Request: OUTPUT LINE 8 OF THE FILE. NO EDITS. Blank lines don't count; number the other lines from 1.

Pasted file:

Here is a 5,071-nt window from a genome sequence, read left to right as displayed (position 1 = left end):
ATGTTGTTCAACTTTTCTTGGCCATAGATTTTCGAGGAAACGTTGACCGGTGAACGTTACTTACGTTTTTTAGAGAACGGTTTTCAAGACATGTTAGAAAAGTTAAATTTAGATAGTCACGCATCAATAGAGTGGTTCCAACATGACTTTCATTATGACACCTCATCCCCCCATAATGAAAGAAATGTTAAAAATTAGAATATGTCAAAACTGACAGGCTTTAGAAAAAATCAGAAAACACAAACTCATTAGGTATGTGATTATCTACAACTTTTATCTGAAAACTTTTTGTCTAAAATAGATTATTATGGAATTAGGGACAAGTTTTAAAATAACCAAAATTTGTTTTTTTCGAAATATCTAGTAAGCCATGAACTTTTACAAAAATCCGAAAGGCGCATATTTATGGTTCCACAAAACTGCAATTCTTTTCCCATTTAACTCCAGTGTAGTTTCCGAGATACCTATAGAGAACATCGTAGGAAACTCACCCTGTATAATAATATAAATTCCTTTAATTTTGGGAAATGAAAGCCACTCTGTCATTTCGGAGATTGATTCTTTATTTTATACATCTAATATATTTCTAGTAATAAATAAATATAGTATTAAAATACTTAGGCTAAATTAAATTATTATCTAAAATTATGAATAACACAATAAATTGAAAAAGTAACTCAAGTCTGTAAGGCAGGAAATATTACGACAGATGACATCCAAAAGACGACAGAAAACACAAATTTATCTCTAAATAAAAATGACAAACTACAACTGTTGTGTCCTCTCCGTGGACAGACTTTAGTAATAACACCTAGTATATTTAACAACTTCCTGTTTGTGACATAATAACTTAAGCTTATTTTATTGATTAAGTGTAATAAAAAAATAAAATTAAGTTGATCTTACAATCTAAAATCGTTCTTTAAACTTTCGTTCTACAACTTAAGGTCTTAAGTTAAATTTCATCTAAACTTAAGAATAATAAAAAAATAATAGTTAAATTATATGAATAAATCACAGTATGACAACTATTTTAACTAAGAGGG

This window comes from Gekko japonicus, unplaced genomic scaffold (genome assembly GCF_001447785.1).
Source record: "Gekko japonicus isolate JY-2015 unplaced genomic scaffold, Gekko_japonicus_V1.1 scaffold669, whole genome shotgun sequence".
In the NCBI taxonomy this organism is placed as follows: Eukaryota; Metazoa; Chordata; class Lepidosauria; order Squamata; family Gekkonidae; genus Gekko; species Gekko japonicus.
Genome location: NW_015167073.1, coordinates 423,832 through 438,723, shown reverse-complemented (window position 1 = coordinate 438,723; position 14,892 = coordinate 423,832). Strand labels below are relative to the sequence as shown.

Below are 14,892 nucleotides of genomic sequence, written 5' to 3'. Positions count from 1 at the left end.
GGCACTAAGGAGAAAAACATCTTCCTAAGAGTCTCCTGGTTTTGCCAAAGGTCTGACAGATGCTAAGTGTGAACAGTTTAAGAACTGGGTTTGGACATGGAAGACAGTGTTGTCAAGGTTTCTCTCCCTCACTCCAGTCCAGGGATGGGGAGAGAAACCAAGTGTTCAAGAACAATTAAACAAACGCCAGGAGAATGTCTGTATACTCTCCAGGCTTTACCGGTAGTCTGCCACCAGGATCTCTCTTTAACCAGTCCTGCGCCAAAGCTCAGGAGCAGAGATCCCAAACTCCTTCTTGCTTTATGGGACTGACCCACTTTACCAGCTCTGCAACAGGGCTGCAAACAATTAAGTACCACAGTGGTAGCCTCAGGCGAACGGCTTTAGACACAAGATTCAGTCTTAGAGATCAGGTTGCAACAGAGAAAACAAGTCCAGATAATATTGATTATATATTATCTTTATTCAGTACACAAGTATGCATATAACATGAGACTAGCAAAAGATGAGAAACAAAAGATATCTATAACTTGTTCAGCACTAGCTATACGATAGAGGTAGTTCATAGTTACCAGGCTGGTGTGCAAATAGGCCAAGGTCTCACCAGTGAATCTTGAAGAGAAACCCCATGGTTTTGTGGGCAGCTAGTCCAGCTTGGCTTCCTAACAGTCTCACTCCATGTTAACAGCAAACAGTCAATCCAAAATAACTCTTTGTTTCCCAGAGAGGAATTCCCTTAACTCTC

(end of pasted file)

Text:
GGCACTAAGGAGAAAAACATCTTCCTAAGAGTCTCCTGGTTTTGCCAAAGGTCTGACAGATGCTAAGTGTGAACAGTTTAAGAACTGGGTTTGGACATGGAAGACAGTGTTGTCAAGGTTTCTCTCCCTCACTCCAGTCCAGGGATGGGGAGAGAAACCAAGTGTTCAAGAACAATTAAACAAACGCCAGGAGAATGTCTGTATACTCTCCAGGCTTTACCGGTAGTCTGCCACCAGGATCTCTCTTTAACCAGTCCTGCGCCAAAGCTCAGGAGCAGAGATCCCAAACTCCTTCTTGCTTTATGGGACTGACCCACTTTACCAGCTCTGCAACAGGGCTGCAAACAATTAAGTACCACAGTGGTAGCCTCAGGCGAACGGCTTTAGACACAAGATTCAGTCTTAGAGATCAGGTTGCAACAGAGAAAACAAGTCCAGATAATATTGATTATATATTATCTTTATTCAGTACACAAGTATGCATATAACATGAGACTAGCAAAAGATGAGAAACAAAAGATATCTATAACTTGTTCAGCACTAGCTATACGATAGAGGTAGTTCATAGTTACCAGGCTGGTGTGCAAATAGGCCAAGGTCTCACCAGTGAATCTTGAAGAGAAACCCCATGGTTTTGTGGGCAGCTAGTCCAGCTTGGCTTCCTAACAGTCTCACTCCATGTTAACAGCAAACAGTCAATCCAAAATAACTCTTTGTTTCCCAGAGAGGAATTCCCTTAACTCTC